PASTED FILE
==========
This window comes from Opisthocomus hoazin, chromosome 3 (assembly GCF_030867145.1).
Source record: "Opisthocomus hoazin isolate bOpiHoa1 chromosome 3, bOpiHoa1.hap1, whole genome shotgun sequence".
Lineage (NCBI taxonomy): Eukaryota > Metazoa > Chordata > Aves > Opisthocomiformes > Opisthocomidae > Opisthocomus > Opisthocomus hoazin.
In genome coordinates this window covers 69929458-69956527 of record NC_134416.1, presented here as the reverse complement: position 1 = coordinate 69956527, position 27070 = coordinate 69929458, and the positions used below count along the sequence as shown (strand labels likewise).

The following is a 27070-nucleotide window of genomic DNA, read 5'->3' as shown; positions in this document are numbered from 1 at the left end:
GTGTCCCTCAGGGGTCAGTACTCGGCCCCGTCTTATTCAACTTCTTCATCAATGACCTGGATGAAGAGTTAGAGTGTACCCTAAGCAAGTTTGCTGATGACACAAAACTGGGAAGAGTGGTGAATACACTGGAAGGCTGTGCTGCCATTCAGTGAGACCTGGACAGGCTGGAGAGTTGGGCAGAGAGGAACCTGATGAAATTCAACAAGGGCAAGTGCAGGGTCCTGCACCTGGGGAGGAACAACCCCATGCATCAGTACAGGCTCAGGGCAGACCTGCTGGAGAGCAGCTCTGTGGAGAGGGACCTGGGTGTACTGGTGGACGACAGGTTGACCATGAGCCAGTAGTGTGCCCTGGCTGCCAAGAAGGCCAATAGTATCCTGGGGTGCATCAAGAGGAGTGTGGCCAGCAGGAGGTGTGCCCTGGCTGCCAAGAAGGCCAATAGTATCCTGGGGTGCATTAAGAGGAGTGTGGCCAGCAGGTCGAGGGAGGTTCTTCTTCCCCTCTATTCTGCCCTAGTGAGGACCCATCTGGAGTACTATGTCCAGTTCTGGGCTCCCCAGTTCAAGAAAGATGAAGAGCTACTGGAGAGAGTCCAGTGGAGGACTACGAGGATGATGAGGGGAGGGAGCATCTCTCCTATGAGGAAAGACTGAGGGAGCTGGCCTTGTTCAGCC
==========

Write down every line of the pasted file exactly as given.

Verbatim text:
This window comes from Opisthocomus hoazin, chromosome 3 (assembly GCF_030867145.1).
Source record: "Opisthocomus hoazin isolate bOpiHoa1 chromosome 3, bOpiHoa1.hap1, whole genome shotgun sequence".
Lineage (NCBI taxonomy): Eukaryota > Metazoa > Chordata > Aves > Opisthocomiformes > Opisthocomidae > Opisthocomus > Opisthocomus hoazin.
In genome coordinates this window covers 69929458-69956527 of record NC_134416.1, presented here as the reverse complement: position 1 = coordinate 69956527, position 27070 = coordinate 69929458, and the positions used below count along the sequence as shown (strand labels likewise).

The following is a 27070-nucleotide window of genomic DNA, read 5'->3' as shown; positions in this document are numbered from 1 at the left end:
GTGTCCCTCAGGGGTCAGTACTCGGCCCCGTCTTATTCAACTTCTTCATCAATGACCTGGATGAAGAGTTAGAGTGTACCCTAAGCAAGTTTGCTGATGACACAAAACTGGGAAGAGTGGTGAATACACTGGAAGGCTGTGCTGCCATTCAGTGAGACCTGGACAGGCTGGAGAGTTGGGCAGAGAGGAACCTGATGAAATTCAACAAGGGCAAGTGCAGGGTCCTGCACCTGGGGAGGAACAACCCCATGCATCAGTACAGGCTCAGGGCAGACCTGCTGGAGAGCAGCTCTGTGGAGAGGGACCTGGGTGTACTGGTGGACGACAGGTTGACCATGAGCCAGTAGTGTGCCCTGGCTGCCAAGAAGGCCAATAGTATCCTGGGGTGCATCAAGAGGAGTGTGGCCAGCAGGAGGTGTGCCCTGGCTGCCAAGAAGGCCAATAGTATCCTGGGGTGCATTAAGAGGAGTGTGGCCAGCAGGTCGAGGGAGGTTCTTCTTCCCCTCTATTCTGCCCTAGTGAGGACCCATCTGGAGTACTATGTCCAGTTCTGGGCTCCCCAGTTCAAGAAAGATGAAGAGCTACTGGAGAGAGTCCAGTGGAGGACTACGAGGATGATGAGGGGAGGGAGCATCTCTCCTATGAGGAAAGACTGAGGGAGCTGGCCTTGTTCAGCC